Tatsuo Sunagawa has been my source (only one, so far) for information on the Japanese IBM microchannel machines. As you can tell, they are NOT all copies of the EMEA and US models. Matter of fact, they have some things I wish IBM had here in the US.

It is not  PC730 nor 750. It is one of IBM Japan's unique products and was not sold outside Japan.

Specs of the machine  is as follows
W x D x H:  36cm x 40cm x 9.4cm ( including rubbers on each bottom corner)

CPU      : DX2/66 or DX4/100, PODP ready.
socket3 ZIF, VRM not required, switchable   5V <-----> 3.45V using  6 x 2 jumpers..
System Clock- base clock is changeable  66MHz<----> 50MHz 
Jumper J50
Bus Clock
Pins 1-2
Pins 2-3

Memory : 4 simm slots. accept up to 32MB parity per slot max system memory 128MB

Video    : S3-864 1MB VRAM up-gradable to 2MB ( 2 DIP type sockets locates just beside of on-board VRAM like PC750 ) Original parts used in my machine are KM416C256BJ-6

L2 cache : 128KB silk shows 128K L2 SUPECACHE IBM 85G4865 labeled as EC:D61570B. also labeled IM96A003544 85G4865 498 Writeback/Writethrough selectable by jumper. CHIP is  SONY CXK78486 1Q-33 448B38EZ. it has also a marking " 80G5454" as if it is a IBM parts. (Ed. working on an outline)

Drives    : 1FDD, 1HDD drive bay,  (Sizes?)

CD-ROM drive bay (custom CDD required, slim hight and short depth )  I'm using a Toshiba 4x drive;  XM1202B, which is for notebook PCs (or laptops). EIDE interface.  This drive has a mini connector used in IDE 2.5" harddrive. so it is easy to connect to the standard-sized IDE cable using converter. One defect...its color. Gray color used in Toshiba laptops breaks the total atmosphere of my machine....

Bus slots Available : PCI/MCA shared slot x1,  MCA slot x1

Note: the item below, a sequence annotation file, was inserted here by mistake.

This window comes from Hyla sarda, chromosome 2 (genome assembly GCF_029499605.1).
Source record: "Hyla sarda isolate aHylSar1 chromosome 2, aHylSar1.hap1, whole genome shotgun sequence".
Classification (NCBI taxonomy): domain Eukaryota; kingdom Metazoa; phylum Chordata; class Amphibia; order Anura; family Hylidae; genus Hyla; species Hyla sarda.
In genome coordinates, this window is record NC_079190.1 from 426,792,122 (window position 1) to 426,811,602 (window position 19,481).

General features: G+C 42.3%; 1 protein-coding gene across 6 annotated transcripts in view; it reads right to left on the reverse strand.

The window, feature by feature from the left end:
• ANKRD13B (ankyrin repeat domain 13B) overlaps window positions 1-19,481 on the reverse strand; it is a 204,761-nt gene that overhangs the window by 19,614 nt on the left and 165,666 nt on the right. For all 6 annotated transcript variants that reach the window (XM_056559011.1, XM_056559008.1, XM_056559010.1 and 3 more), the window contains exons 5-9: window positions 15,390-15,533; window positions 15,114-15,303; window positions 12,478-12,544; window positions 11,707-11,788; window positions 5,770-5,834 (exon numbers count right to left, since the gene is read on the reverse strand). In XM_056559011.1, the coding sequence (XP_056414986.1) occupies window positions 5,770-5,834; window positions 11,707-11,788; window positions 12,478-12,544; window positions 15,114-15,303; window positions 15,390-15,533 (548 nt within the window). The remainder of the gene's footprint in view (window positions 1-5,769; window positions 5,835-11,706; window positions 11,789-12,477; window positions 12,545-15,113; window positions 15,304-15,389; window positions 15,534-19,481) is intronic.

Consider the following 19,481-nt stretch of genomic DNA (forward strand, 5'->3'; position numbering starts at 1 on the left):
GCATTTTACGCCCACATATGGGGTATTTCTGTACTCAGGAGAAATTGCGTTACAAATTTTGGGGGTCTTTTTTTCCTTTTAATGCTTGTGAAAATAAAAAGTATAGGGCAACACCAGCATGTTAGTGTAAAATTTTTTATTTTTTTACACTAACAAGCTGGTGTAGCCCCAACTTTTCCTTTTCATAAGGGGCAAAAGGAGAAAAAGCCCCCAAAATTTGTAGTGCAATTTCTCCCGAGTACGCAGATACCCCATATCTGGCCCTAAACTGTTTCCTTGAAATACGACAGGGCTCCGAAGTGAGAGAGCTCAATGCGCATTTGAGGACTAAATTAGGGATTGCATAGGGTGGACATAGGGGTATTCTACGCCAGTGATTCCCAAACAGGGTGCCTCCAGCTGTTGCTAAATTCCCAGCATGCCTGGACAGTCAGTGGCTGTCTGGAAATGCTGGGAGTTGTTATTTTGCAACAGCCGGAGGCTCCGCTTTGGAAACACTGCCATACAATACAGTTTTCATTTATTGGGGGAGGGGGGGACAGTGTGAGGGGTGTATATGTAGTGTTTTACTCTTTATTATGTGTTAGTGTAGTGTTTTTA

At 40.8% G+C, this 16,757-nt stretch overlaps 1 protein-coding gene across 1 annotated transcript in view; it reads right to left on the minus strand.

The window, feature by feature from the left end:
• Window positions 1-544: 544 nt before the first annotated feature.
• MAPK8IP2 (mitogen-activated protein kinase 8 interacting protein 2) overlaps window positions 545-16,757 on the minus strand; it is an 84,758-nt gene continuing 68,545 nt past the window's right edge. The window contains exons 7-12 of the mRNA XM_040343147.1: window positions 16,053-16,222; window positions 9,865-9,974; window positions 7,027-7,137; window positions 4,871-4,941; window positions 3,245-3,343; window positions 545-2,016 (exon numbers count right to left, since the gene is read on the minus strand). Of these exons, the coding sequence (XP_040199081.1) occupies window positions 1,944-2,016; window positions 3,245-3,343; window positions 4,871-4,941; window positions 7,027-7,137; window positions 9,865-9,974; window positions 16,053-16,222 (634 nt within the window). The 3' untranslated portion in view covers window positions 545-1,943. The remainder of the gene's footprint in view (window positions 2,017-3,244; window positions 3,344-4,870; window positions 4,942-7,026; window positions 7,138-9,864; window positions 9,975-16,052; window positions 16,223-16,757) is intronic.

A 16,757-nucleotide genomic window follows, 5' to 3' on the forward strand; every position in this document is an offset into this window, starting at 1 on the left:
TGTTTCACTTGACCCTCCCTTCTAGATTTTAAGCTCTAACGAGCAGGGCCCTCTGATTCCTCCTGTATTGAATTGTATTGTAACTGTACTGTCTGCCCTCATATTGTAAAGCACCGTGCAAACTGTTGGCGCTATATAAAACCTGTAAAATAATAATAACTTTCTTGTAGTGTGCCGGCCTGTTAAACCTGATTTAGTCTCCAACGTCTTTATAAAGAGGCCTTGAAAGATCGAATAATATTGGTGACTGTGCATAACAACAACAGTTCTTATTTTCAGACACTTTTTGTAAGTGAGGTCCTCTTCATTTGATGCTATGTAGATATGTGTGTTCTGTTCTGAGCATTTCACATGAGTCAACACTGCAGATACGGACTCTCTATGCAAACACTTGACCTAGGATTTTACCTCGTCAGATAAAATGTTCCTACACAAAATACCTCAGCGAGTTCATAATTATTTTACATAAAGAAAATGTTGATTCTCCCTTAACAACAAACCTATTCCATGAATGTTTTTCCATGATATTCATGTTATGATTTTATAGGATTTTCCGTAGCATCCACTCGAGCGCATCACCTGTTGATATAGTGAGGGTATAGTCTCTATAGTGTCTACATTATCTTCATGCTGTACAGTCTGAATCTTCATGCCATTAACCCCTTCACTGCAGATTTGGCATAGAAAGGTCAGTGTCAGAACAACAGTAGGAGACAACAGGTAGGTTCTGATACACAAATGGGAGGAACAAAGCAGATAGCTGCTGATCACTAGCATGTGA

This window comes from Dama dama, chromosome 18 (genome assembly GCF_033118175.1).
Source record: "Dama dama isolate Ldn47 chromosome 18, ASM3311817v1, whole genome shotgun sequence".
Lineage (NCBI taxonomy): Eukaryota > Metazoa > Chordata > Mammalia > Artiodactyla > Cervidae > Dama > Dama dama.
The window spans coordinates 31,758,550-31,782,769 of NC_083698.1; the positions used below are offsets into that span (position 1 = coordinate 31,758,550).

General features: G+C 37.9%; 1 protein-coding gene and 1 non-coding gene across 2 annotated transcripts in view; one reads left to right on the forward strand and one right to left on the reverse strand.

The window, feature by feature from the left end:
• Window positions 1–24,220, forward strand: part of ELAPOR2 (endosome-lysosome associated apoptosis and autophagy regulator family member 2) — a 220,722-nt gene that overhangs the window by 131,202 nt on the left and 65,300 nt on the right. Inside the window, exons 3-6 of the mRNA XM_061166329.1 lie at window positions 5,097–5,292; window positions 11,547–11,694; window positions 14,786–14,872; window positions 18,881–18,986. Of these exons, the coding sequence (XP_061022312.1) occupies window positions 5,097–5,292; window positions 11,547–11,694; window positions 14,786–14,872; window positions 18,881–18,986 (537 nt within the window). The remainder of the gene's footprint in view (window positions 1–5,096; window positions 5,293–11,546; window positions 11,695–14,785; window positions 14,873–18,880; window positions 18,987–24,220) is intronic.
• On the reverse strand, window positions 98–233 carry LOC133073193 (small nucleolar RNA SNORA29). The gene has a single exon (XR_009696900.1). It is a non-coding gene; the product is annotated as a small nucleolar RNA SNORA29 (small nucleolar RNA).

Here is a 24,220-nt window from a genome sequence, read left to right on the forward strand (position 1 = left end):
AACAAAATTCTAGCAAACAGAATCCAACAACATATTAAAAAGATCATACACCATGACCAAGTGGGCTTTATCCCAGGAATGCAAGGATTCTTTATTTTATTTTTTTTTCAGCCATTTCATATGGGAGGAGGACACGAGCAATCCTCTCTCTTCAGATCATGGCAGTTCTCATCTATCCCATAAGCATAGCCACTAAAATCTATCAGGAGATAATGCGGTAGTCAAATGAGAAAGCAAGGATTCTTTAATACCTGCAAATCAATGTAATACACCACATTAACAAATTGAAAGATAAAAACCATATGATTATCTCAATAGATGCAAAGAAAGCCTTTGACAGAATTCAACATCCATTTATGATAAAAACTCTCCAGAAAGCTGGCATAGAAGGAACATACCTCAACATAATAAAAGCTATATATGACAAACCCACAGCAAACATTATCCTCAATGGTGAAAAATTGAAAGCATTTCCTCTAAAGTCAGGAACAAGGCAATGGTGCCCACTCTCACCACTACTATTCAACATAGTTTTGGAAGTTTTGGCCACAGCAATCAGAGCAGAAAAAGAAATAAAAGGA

>     ******modified ISA slot x1 for special PCMCIA /A with 2 sockets******.

E-IDE Controller.  I'm using 6.4gig seagate drive but not sure about the maximum capacity which this machine can handle.

Micro PCI Connector (?) 
   Further more this machine has a very unique connector onboard which is called Micro PCI connector. Only two devices are available for this connector, one is Micro PCI Ethernet /A and the other is of course Micro PCI TokenRing /A.  I unfortunately have never seen these adapters. One of my net-friend has one for Ethernet and  I really want to get TokenRing /a.

Small PCI vs. Micro PCI
   I do not know it is world-wide standard or not, but according to my friend, this connector was introduced as " kogata  PCI" in IBM's leaflet issued when PC720 was announced. In Japanese,  "kogata"  stands for "small" rather than " micro" though these two words are nearly same. So I think  " Small-PCI interface" would fit to this connector. 

(Ed. I have seen ONE adf for an adapter which hinted that it was a flippable PCI/MCA like the DCA ISA/MCA or the ATI 8514/A Ultra)

PCMCIA Adapter (s) 
   You may feel very strange with the adapter used in above mentioned machine.  The adapter of course has ISA connector edge to mate with the bus above. and  same adapter  is used for PCI/ISA  version of PC720.
(Ed. There is an ISA 2 slot adapter version of the PCMCIA Adapter /A)
    Adapter  has 2 PCMCIA sockets on the card and additional 2 devices are available through the connectors placed on motherboard. The PCMCIA controller chip is 54G0574 , compared with the 34G3547 used on the PCMCIA Adapter /A.

   The 2 slot MCA PCMCIA /A is not popular item here in Japan.I've never seen the adapter ever except the photo image in Don Peter's collection) .

    According to my  friend,  PCMCIA sockets of PCI/ISA version could be  used properly on Win98.  Hearing his comment, we all expected that  the problem was solved and developed driver was presented by  M$ or IBM Japan. But our poor PCI/MCA version couldn't run in protected mode and still  uses real mode driver only.
    This situation is same with TP720C. I have one but not yet checked inside of the machine. Anyway it is completely same  with yours. TP700/720 series were designed and manufactured in Japan conducted under Yamato research center and manufactured at  both the Fujisawa and  Nozu factories.

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